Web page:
IMF, World Bank Face Irrelevance
Friday, May 11, 2007; 12:00 AM
WASHINGTON -- The International Monetary Fund and the World Bank aren't very popular these days in Latin America. Venezuelan President Hugo Chavez wants to sever all ties with the top two international financial institutions based in Washington, claiming they are "tools of U.S. imperialism." Ecuadorian President Rafael Correa has evicted the World Bank representative from his country and declared him persona non grata, saying the bank's loans are tantamount to blackmail.
Given Chavez's and Correa's reputations for antagonism, their actions might seem expected. But other governments throughout the region, conservative and liberal alike, are also distancing themselves from the institutions for a variety of reasons.
Not least because of the marketplace. In this period of high liquidity, private lenders are offering terms that are more attractive and come without the substantial strings attached to World Bank or IMF lending. These other lenders, attracted to the region by its increasing wealth, are also free of the baggage that burdens the multilateral institutions, especially their role in Argentina's 2001 economic collapse and the current scandal surrounding World Bank President Paul Wolfowitz.
Over the last two years, Argentina, Bolivia, Brazil, Nicaragua and Venezuela have paid off their IMF loans or let their agreements with the institution lapse. Since 1999, Latin American countries have been borrowing between one-fourth to one-half less from the World Bank. As early as next month, Argentina, Bolivia, Brazil, Ecuador, Paraguay and Venezuela will open Banco del Sur (Bank of the South) as an alternative regional development bank.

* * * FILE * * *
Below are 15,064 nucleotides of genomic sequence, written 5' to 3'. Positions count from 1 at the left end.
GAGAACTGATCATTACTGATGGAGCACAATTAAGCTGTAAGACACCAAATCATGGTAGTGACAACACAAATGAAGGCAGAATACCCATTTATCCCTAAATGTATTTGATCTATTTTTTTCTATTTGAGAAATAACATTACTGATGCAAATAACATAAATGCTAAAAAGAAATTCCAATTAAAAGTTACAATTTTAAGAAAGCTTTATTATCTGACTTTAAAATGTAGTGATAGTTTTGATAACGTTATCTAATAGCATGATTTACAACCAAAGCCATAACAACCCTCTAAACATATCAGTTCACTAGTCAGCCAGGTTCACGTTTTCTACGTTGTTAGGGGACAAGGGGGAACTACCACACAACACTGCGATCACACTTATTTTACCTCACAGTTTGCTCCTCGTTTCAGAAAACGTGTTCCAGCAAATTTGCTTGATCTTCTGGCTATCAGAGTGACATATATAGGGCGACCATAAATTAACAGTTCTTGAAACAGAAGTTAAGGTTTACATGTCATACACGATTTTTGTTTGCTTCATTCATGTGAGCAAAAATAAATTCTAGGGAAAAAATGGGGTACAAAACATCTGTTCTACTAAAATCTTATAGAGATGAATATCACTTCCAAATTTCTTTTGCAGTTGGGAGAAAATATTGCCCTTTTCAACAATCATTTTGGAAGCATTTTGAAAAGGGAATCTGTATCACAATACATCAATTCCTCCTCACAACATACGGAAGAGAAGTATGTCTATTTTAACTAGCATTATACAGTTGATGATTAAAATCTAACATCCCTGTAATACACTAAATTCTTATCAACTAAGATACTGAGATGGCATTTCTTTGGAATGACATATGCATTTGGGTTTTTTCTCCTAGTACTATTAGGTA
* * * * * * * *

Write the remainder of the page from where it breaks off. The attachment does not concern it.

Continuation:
Most regional leaders aren't about to follow Correa and Chavez off the precipice -- they would rather see the 63-year-old institutions alive and reformed instead. At a meeting last week with Washington Post editors and reporters, Colombian President Alvaro Uribe said "these institutions should be adjusted. ... We believe in permanent improvement, not in closing them." Brazilian President Luiz Inacio Lula da Silva has for some time equated the reform of multilateral agencies with the work of defending democratic institutions.
Unfortunately, there are few signs that the bank and the IMF are listening. If anything, the current good health of the global economy appears to be feeding a "sense of complacency," according to Liliana Rojas-Suarez, a former IMF official now with the Washington-based Center for Global Development. While "good times are the best times for planning" for crises, she added, the IMF is "putting off very important decisions, despite the fact that (it is) losing relevance."
Critics say that the multilateral institutions could recover a lot of their credibility if they granted countries with emerging economies more representation on their boards. During spring meetings last month, the Group of 24 developing countries, including eight from Latin America, stressed that increasing its voice at the bank and the IMF "remains of the utmost importance for the (institutions') legitimacy and effectiveness."
Structural reform aside, the IMF needs significant strategic change. The Latin American Shadow Financial Regulatory Committee, a group of former Latin American economic and finance ministers chaired by Rojas-Suarez, articulated several proposals last month -- including better preparation for international financial crises, which the committee warned could be particularly devastating in Latin America. In that regard, they believe the IMF must focus exclusively on financial issues and develop a new facility that could serve as a way of gaining quick access to credit in case another international crisis breaks.
At the World Bank, reform may be happening in spite of itself. In fact, some believe that competition is the best force behind change. "I think the market is doing it," said Chris Humphrey, a World Bank consultant working in Bolivia, Ecuador, Peru and Venezuela. "We are desperate for clients," and ready to adapt in order to secure and keep them. "The middle-income countries know how to use us," he added. "We can no longer go with the recipe of the month of what is supposed to lead to development (because) they are defining their own development paths."
Precisely. The days of Washington-touted reforms, known as the "Washington Consensus," are over. Today perhaps the only consensus, particularly in South America, is "a common aspiration for autonomy," Brazilian Ambassador Antonio de Aguiar Patriota said in an interview. "The new spirit is that on our terms we are producing the right kinds of results."
And unless the Washington-based financial institutions get the message, the entire region will turn its back on them.
Marcela Sanchez's e-mail address is email@example.com.